The Evolution of British Webbing Part 3- 1919 Pattern Naval Webbing

This week we leave the Great War behind us and look at the first of the inter-war sets produced by Mills for the other services.

The Mills Equipment Company had been developing new designs of accoutrements throughout World War I and by the conflict’s conclusion had a new set of webbing ready to show to the War Office in hope of a contract. The new design was lighter than the older 1908 pattern set, used thinner reduction woven shoulder straps, had an adjustable back belt and much improved load carrying capacity. Unfortunately the end of World War I meant that the War Office had hundreds of thousands of sets of 1908 pattern webbing in store and budgets had been pared right back to help the country recover from four years of total warfare- the army was broke and couldn’t afford the new set of webbing. Undeterred Mills took their new design to the Admiralty who were still largely using the 1901 leather equipment set and so were looking to upgrade this to a more modern design. They also had far fewer men to equip so could afford to look at a new design in the way the army, with its much greater number of men needing webbing, could not.

The Royal Navy decided that it could not afford accoutrements for men armed with rifles, but there was an urgent need for pistol equipment for landing and boarding parties. When boarding ships, sailors carried a .455 Webley revolver and a cutlass, both of which were more effective in the cramped confines of a ship’s passageway to deal with the enemy than a long rifle. The new pattern of webbing was officially adopted and recorded in the list of changes on 2nd October 1919. The webbing would remain in production with minor changes through until the middle of World War II when it was replaced with the same 1937 pattern webbing as the army, although stocks of 1919 pattern would remain in use for decades afterwards.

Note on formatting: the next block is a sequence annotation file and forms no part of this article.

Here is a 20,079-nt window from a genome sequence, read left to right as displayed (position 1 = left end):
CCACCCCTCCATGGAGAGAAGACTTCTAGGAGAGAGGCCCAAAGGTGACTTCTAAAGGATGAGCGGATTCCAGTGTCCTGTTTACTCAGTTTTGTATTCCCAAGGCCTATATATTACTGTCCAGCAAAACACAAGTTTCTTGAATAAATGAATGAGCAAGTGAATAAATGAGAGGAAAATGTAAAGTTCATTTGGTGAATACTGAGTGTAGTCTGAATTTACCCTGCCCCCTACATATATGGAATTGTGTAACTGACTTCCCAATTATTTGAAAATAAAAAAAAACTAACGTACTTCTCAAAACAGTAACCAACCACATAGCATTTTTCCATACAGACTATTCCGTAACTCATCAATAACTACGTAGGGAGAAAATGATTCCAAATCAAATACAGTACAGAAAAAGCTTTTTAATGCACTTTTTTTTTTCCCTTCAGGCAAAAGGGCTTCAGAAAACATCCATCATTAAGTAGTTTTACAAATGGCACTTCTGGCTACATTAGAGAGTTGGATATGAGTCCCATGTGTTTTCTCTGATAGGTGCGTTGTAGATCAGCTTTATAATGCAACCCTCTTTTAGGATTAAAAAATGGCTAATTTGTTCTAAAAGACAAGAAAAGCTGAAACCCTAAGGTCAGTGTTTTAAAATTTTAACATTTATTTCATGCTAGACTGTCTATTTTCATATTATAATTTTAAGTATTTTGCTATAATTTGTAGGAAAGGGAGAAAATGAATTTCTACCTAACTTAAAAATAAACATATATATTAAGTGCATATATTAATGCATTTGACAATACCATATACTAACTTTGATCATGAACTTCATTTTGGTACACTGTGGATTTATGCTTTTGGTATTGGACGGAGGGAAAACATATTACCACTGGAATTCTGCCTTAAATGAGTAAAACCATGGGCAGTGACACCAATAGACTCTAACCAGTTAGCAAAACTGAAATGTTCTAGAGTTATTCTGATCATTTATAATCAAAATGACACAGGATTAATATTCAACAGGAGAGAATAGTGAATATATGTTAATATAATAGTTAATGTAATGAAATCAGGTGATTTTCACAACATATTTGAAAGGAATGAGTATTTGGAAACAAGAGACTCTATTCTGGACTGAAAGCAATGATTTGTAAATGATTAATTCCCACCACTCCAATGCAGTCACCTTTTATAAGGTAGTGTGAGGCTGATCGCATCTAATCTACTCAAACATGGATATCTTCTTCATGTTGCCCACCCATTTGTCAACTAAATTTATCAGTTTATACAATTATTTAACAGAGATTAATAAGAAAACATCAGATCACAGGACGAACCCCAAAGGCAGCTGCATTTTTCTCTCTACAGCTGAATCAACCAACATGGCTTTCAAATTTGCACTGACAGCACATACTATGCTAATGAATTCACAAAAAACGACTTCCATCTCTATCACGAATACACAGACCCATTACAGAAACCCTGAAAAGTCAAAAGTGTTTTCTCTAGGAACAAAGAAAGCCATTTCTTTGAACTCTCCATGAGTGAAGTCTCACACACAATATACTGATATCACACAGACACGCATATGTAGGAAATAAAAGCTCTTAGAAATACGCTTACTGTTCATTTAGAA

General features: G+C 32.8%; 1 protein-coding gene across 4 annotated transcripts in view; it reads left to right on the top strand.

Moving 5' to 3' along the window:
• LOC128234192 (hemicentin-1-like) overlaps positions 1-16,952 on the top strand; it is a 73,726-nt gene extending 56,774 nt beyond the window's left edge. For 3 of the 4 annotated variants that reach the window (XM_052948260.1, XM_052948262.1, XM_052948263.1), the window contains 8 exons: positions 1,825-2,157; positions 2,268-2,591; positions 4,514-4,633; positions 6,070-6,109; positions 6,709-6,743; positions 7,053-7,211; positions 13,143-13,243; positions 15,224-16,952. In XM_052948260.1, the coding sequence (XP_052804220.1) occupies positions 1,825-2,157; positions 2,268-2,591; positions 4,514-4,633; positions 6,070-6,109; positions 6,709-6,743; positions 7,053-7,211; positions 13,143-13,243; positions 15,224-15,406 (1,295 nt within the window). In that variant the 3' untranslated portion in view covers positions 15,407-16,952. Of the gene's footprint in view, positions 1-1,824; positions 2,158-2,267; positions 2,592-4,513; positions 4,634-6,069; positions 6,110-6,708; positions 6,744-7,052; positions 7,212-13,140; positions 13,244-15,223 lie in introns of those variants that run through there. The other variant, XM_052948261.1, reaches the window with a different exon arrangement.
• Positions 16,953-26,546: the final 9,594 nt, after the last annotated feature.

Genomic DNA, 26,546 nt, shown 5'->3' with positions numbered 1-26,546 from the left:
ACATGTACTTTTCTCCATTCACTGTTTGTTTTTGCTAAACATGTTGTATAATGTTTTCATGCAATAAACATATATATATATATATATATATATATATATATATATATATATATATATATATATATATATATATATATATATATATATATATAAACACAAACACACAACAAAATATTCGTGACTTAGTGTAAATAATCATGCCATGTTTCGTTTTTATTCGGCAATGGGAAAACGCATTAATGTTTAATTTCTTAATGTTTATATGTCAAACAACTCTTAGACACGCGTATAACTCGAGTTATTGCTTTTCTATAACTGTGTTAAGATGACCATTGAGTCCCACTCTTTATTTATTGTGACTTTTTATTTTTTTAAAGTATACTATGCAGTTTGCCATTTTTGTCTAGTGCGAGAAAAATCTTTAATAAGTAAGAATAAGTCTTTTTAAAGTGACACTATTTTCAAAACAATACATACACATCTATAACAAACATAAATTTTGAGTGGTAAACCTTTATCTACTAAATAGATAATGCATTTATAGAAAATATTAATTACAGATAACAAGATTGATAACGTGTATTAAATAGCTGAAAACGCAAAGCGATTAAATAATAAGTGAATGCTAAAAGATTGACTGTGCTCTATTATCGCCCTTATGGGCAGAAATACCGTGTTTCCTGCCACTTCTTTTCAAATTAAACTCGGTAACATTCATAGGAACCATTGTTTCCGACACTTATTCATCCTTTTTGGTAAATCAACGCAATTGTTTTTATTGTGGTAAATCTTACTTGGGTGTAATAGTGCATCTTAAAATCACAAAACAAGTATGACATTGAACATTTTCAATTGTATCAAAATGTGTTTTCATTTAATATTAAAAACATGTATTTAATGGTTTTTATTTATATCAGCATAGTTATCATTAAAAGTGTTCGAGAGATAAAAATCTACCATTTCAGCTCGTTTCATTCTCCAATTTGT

1. Shoulder Braces: The shoulder braces consisted of a reduction woven strap that was two inches wide over the shoulder, but reduced down to one inch wide at either end, only one size fitting was produced, but one of every pair had a loop to allow them to cross each other and be held secure. Visually they are identical to many 1937 pattern shoulder braces, however if the shoulder brace is dated before 1937 and in undyed webbing, or has a broad arrow over ‘N’ stamp on it then it is a 1919 pattern piece. Attaching the shoulder braces to the belt are a pair of brace attachments. They consist of a brass ‘gate’ buckle attached by two short webbing straps to a loop and a buckle. Around 1930 the design changed from an oval loop to a rectangular loop. The early pattern is distinctive and easy to spot, the latter pattern is visually identical to those used with 1937 pattern webbing, but dates before 1937 indicate it is part of the 1919 pattern set, as do naval markings stamped into the brass work or marked in ink on the webbing.
  2. Haversack and straps: The haversack is a small wedge shaped bag, with a top flap secured with a pair of straps and buckles. It has a pair of buckles on the side to attach it to the end of the shoulder braces when worn on the hip and there is a strap that runs horizontally across the rear of the pack in two loops that allows it to be worn on the back. A pair of short straps are used to secure the haversack to the shoulder braces when worn on the back, and these are stored in loops under the haversack when not needed. This system is overly complicated and was not replicated on any later patterns of webbing.